All the other false ingredients (colourings, preservatives, etc) are not something that we are evolutionarily equipped to deal with, meaning that our genetically bequeathed knowledge gathered by the millions of generations of our ancestors, has no knowledge base to call upon in order to understand what to do with these ‘synthetic’ materials. So either the body ejects these unnatural chemicals, or it stores them because it doesn’t know what else to do. So those that are stored, now start creating a toxic reservoir within our bodies – doesn’t sound a good thing to me!)

So, to my mind, the food part of life’s pressures that would have helped create our inherent design, would be driven by the combined forces of evolution (changes due to environmental stresses), necessity (hunger driving changes in diet when a part of the staple diet ran out), food flavour and availability (for when there was enough that there were options), and the balance of energy expenditure vs danger vs energy gathered, i.e. hunting large dangerous prey;
…this resultant design then of our species, must be best suited to predominantly vegetarian whole foods as they don’t run away, so fruits, nuts and berries, and other vegetable matter such as cabbage, spinach, fat hen; and root vegetables such as potatoes, carrots, parsnips; with handfuls of insects when you can get them, supplemented with meat and innards on the few occasions you can carry out a successful hunt. Not forgetting that none of this would have been washed any more than to get rid of excess soil or similar… so plenty of soil (rotting vegetation and animal matter) would also have been consumed on a meal by meal basis.
So as an example, perhaps in summer and autumn when the abundance of fruits, berries and nuts are at their highest, there would be less hunting and more gathering, but through the changes in seasons, the abundance of certain food types would cycle, so at colder times the risks of hunting would be outweighed by the fight for survival, and so at these colder parts of the year the meat intake may have been greater.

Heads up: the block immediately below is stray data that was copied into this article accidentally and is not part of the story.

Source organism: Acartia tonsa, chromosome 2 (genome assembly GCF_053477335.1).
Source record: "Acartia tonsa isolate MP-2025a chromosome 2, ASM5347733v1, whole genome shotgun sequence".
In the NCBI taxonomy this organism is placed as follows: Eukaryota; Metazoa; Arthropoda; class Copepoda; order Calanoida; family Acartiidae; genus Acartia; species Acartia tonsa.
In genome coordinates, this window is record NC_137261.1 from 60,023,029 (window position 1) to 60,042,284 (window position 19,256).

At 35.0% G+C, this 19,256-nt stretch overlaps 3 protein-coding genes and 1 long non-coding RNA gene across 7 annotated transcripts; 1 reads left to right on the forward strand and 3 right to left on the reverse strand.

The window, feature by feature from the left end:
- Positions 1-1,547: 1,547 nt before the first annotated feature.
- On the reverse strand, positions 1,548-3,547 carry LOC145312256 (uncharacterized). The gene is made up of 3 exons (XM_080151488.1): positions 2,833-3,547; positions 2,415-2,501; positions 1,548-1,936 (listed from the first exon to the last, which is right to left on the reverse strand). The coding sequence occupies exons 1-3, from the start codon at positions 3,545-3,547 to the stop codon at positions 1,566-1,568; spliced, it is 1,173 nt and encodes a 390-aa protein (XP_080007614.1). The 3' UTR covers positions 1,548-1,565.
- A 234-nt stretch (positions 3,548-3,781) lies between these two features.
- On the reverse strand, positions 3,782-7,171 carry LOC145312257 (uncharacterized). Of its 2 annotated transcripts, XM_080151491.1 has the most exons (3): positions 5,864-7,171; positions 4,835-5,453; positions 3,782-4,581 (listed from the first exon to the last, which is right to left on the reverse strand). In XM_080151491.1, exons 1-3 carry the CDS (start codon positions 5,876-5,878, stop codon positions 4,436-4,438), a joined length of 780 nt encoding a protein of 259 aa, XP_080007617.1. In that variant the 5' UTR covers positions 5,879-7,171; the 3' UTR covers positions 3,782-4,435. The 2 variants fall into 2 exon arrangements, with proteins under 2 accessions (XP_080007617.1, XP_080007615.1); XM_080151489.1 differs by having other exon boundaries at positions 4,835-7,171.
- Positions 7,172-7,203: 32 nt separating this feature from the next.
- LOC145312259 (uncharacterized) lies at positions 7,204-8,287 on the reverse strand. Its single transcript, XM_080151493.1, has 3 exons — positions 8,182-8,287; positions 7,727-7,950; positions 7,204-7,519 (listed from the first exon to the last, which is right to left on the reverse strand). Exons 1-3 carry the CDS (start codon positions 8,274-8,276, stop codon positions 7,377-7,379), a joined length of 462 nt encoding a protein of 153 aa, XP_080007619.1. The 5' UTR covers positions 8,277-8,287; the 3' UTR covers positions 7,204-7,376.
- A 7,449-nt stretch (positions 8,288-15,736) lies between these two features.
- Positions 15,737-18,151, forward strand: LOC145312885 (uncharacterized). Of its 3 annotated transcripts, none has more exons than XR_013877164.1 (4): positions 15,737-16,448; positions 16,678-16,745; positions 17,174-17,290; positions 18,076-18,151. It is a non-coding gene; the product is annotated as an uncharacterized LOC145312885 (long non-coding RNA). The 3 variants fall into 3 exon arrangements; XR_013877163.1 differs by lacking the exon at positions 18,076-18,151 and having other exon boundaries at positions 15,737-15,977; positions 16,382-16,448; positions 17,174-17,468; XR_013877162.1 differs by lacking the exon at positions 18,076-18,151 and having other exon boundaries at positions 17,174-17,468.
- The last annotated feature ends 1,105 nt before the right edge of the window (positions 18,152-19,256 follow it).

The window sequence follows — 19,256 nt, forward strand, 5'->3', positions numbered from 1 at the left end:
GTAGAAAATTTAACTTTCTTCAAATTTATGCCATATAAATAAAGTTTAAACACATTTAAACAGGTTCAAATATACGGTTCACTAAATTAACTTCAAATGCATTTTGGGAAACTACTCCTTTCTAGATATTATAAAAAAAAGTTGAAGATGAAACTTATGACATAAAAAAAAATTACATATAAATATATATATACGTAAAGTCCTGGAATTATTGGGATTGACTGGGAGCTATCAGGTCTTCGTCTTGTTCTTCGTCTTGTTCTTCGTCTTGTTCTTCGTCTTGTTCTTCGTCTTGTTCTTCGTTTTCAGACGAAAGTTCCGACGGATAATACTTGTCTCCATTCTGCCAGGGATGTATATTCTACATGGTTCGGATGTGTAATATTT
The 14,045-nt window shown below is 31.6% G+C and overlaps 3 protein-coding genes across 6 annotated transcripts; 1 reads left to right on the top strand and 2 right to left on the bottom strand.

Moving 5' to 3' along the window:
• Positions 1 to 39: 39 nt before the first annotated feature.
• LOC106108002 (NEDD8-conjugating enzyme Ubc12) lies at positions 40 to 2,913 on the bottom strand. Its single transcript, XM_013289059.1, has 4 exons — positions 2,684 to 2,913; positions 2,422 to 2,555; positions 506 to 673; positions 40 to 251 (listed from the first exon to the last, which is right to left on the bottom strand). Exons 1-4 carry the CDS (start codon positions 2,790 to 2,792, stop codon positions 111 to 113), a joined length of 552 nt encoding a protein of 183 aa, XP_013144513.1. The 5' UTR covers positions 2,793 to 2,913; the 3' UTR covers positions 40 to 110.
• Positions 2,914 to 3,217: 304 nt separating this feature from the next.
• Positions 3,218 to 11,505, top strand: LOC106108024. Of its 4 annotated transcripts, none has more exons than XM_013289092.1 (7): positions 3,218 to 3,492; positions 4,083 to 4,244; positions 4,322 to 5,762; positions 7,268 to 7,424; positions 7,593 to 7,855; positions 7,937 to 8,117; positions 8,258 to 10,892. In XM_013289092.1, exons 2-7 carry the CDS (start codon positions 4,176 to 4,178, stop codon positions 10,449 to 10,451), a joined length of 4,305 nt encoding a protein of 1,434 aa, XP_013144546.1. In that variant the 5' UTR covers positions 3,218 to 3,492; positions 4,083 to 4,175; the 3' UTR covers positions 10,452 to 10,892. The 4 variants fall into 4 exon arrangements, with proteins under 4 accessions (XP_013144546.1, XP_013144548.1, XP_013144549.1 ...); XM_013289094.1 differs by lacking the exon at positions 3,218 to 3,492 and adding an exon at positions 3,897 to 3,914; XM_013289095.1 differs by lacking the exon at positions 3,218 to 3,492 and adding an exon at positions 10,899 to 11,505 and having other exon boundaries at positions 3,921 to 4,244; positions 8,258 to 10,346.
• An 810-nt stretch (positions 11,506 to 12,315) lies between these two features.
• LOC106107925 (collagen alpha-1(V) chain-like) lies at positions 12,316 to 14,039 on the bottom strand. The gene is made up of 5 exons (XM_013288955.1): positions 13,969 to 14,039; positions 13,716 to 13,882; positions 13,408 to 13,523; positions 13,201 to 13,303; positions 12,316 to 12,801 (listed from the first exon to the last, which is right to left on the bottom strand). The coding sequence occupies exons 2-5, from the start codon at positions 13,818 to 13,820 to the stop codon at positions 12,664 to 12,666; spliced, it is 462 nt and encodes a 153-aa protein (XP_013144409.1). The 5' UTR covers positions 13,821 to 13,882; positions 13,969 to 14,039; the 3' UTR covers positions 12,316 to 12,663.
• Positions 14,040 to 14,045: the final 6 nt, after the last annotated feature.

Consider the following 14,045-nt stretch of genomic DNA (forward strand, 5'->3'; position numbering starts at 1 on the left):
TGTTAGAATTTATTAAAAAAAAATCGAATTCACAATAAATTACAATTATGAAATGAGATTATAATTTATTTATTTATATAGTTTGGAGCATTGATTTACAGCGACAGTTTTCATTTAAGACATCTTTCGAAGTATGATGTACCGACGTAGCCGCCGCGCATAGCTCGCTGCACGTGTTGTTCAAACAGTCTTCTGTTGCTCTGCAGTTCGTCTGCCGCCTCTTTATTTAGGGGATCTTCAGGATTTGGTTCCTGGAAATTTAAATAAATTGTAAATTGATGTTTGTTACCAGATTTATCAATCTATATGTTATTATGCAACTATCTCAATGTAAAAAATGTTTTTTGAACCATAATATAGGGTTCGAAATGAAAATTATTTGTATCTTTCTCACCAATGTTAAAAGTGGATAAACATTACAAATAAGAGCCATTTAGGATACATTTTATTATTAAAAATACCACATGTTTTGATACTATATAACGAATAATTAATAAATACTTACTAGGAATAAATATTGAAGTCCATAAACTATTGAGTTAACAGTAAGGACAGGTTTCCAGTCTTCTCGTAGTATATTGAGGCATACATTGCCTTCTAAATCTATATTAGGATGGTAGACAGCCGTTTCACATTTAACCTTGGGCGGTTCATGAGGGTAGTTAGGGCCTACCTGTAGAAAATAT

So… back to the present day.
It is generally accepted amongst anthropologists, that we are going to be physiologically similar to our distant Homo Sapien ancestors, so whatever they would eat, we can also eat (putting aside the bacterial resistance of the gut that would naturally grow from being exposed to the harshness of a Palaeolithic lifestyle).

As a result of my own observations over the years, demonstrated by this thought train, my personal recommendations for a healthy diet are simply to eat whole foods, not processed, predominantly vegetarian in the warm months, and more meat based through the colder months of the year.
In this age where food is available ‘on tap’, the only other problem for us is to only eat enough, never too much – a little bit of abstinence becomes key!

I cannot see the need to define diet control any more ‘accurately’ than this.
To my mind, all the scientific studies, and all the expert nutritional advice, should only be required for special cases such as where we are aiming for specific sporting goals, or where today as a community, we try to keep everyone alive, rather than where in the past a person would have died through not being able to be provided for, or being able to provide for themselves.

So, todays Palaeolithic diet fad makes sense in my head as it self-evidently comes from a ‘natural place’, but I think some of the other points above, such as seasonally available foods, and handfuls of insects should also be considered to be truly paleolithic.

Hmm… I wonder what that beetle tastes like…?